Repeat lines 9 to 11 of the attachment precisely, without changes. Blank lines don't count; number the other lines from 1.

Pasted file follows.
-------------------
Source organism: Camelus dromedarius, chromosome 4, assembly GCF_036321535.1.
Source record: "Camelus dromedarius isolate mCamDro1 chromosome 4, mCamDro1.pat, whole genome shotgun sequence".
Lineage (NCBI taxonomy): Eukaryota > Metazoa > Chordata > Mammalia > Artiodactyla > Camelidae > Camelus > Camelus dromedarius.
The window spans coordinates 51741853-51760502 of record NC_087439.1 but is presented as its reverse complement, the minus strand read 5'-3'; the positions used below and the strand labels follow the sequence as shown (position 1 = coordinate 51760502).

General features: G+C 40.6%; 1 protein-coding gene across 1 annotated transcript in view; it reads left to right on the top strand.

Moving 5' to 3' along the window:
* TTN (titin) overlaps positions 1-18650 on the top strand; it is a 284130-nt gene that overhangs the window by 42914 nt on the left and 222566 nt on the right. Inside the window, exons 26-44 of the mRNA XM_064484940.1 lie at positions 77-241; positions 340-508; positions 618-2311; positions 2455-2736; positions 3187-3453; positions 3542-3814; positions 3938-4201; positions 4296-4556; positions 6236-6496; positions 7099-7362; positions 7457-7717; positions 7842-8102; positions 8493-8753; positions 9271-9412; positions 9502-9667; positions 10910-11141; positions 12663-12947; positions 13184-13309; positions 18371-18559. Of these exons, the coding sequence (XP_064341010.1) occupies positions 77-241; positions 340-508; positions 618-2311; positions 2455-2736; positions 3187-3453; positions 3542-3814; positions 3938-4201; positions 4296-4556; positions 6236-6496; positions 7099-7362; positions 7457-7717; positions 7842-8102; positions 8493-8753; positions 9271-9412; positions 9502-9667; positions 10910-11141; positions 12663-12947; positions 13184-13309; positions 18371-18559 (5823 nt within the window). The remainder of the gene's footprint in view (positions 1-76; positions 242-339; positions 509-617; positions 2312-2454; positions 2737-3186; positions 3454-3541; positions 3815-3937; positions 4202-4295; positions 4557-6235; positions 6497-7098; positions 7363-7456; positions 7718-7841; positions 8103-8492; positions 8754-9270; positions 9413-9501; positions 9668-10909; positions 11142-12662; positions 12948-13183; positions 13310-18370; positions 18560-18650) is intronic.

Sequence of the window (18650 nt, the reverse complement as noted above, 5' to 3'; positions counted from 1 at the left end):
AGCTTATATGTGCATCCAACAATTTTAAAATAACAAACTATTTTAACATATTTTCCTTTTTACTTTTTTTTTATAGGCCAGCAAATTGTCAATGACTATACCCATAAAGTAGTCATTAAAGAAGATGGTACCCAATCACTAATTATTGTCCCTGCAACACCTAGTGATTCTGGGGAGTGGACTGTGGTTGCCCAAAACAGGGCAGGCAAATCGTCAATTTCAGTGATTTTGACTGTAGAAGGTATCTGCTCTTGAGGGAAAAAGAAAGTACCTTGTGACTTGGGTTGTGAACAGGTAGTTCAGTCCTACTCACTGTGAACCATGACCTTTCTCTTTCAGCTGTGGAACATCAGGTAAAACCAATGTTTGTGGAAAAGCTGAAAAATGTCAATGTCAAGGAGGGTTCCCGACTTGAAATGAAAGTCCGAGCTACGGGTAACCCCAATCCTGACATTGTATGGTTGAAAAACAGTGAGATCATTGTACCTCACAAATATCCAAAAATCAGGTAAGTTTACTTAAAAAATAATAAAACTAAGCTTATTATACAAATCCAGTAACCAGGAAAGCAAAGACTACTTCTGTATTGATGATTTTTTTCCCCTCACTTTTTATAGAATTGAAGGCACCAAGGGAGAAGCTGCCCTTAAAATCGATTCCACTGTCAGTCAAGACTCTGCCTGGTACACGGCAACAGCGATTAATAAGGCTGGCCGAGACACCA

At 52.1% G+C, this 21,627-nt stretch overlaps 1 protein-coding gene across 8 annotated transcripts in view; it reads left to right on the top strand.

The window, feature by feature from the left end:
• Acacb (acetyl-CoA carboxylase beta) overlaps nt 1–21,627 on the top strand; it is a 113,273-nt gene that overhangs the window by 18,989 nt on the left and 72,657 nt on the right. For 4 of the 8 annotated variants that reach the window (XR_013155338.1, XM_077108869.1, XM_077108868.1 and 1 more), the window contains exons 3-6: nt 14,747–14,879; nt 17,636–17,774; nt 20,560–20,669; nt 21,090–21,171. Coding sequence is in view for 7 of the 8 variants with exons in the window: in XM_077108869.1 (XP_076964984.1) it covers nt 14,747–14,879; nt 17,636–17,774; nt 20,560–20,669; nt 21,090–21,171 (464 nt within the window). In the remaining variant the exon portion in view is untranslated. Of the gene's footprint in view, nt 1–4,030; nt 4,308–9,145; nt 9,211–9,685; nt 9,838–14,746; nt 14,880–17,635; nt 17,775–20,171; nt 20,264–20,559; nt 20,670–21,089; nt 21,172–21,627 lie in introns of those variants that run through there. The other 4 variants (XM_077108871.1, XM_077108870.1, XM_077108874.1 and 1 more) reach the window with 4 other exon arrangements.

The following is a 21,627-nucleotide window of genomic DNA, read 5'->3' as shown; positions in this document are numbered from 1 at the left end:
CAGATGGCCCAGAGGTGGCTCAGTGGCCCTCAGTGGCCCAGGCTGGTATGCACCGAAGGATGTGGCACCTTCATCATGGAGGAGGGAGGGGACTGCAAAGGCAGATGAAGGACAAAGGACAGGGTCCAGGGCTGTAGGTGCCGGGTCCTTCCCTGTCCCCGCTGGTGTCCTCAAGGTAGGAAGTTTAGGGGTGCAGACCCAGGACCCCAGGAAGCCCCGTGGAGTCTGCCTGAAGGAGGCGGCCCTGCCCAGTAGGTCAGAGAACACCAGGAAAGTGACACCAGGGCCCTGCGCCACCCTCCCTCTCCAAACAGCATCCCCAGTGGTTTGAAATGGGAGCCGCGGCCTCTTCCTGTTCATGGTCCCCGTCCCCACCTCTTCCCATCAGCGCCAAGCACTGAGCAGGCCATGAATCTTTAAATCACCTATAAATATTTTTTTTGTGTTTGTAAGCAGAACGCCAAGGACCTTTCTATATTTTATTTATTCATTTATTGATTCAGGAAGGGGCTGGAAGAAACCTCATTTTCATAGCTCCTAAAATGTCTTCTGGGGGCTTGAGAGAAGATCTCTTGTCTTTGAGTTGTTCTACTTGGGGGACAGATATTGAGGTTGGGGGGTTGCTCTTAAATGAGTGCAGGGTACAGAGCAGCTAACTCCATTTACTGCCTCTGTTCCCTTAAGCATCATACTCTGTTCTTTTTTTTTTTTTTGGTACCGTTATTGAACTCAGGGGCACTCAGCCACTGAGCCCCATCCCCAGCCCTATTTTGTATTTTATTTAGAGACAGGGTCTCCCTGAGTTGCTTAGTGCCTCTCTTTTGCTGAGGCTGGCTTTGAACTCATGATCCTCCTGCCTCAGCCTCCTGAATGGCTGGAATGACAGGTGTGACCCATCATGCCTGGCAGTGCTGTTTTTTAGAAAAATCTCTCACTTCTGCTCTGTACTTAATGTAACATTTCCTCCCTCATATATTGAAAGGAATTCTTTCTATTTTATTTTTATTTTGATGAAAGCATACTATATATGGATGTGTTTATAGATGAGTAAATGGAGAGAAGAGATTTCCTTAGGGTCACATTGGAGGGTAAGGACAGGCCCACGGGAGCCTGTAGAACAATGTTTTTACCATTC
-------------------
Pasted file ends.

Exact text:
AGCTTATATGTGCATCCAACAATTTTAAAATAACAAACTATTTTAACATATTTTCCTTTTTACTTTTTTTTTATAGGCCAGCAAATTGTCAATGACTATACCCATAAAGTAGTCATTAAAGAAGATGGTACCCAATCACTAATTATTGTCCCTGCAACACCTAGTGATTCTGGGGAGTGGACTGTGGTTGCCCAAAACAGGGCAGGCAAATCGTCAATTTCAGTGATTTTGACTGTAGAAGGTATCTGCTCTTGAGGGAAAAAGAAAGTACCTTGTGACTTGGGTTGTGAACAGGTAGTTCAGTCCTACTCACTGTGAACCATGACCTTTCTCTTTCAGCTGTGGAACATCAGGTAAAACCAATGTTTGTGGAAAAGCTGAAAAATGTCAATGTCAAGGAGGGTTCCCGACTTGAAATGAAAGTCCGAGCTACGGGTAACCCCAATCCTGACATTGTATGGTTGAAAAACAGTGAGATCATTGTACCTCACAAATATCCAAAAATCAGGTAAGTTTACTTAAAAAATAATAAAACTAAGCTTATTATACAAATCCAGTAACCAGGAAAGCAAAGACTACTTCTGTATTGATGATTTTTTTCCCCTCACTTTTTATAGAATTGAAGGCACCAAGGGAGAAGCTGCCCTTAAAATCGATTCCACTGTCAGTCAAGACTCTGCCTGGTACACGGCAACAGCGATTAATAAGGCTGGCCGAGACACCA

At 52.1% G+C, this 21,627-nt stretch overlaps 1 protein-coding gene across 8 annotated transcripts in view; it reads left to right on the top strand.

The window, feature by feature from the left end: